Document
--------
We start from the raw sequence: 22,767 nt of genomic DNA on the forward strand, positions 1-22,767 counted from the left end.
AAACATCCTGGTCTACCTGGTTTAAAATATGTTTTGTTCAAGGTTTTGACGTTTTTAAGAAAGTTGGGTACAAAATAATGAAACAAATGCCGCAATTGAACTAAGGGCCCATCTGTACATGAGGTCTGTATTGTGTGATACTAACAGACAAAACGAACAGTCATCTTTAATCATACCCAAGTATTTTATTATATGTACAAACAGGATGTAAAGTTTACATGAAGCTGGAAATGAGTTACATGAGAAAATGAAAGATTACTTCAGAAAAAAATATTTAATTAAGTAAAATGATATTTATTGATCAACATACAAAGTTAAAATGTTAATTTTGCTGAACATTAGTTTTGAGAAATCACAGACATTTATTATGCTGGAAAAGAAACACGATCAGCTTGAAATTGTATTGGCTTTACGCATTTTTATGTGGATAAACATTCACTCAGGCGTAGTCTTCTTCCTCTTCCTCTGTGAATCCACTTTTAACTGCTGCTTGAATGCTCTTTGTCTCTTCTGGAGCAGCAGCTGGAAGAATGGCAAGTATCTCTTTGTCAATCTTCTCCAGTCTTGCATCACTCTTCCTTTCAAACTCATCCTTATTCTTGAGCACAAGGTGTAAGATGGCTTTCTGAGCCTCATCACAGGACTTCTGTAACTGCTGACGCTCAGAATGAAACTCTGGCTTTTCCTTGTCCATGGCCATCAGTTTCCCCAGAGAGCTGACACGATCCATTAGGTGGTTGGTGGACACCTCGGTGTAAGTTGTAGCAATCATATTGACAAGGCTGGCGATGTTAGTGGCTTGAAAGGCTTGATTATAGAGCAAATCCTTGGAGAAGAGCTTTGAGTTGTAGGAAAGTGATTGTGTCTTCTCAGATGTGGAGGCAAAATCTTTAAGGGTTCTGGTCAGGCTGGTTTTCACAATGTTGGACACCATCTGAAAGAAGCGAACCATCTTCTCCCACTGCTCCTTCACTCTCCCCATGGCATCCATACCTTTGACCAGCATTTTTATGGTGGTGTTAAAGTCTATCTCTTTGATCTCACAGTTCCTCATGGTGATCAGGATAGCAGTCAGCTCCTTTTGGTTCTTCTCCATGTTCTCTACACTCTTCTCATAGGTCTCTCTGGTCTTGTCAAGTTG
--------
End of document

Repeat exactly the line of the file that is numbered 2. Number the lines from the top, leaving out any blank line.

AAACATCCTGGTCTACCTGGTTTAAAATATGTTTTGTTCAAGGTTTTGACGTTTTTAAGAAAGTTGGGTACAAAATAATGAAACAAATGCCGCAATTGAACTAAGGGCCCATCTGTACATGAGGTCTGTATTGTGTGATACTAACAGACAAAACGAACAGTCATCTTTAATCATACCCAAGTATTTTATTATATGTACAAACAGGATGTAAAGTTTACATGAAGCTGGAAATGAGTTACATGAGAAAATGAAAGATTACTTCAGAAAAAAATATTTAATTAAGTAAAATGATATTTATTGATCAACATACAAAGTTAAAATGTTAATTTTGCTGAACATTAGTTTTGAGAAATCACAGACATTTATTATGCTGGAAAAGAAACACGATCAGCTTGAAATTGTATTGGCTTTACGCATTTTTATGTGGATAAACATTCACTCAGGCGTAGTCTTCTTCCTCTTCCTCTGTGAATCCACTTTTAACTGCTGCTTGAATGCTCTTTGTCTCTTCTGGAGCAGCAGCTGGAAGAATGGCAAGTATCTCTTTGTCAATCTTCTCCAGTCTTGCATCACTCTTCCTTTCAAACTCATCCTTATTCTTGAGCACAAGGTGTAAGATGGCTTTCTGAGCCTCATCACAGGACTTCTGTAACTGCTGACGCTCAGAATGAAACTCTGGCTTTTCCTTGTCCATGGCCATCAGTTTCCCCAGAGAGCTGACACGATCCATTAGGTGGTTGGTGGACACCTCGGTGTAAGTTGTAGCAATCATATTGACAAGGCTGGCGATGTTAGTGGCTTGAAAGGCTTGATTATAGAGCAAATCCTTGGAGAAGAGCTTTGAGTTGTAGGAAAGTGATTGTGTCTTCTCAGATGTGGAGGCAAAATCTTTAAGGGTTCTGGTCAGGCTGGTTTTCACAATGTTGGACACCATCTGAAAGAAGCGAACCATCTTCTCCCACTGCTCCTTCACTCTCCCCATGGCATCCATACCTTTGACCAGCATTTTTATGGTGGTGTTAAAGTCTATCTCTTTGATCTCACAGTTCCTCATGGTGATCAGGATAGCAGTCAGCTCCTTTTGGTTCTTCTCCATGTTCTCTACACTCTTCTCATAGGTCTCTCTGGTCTTGTCAAGTTG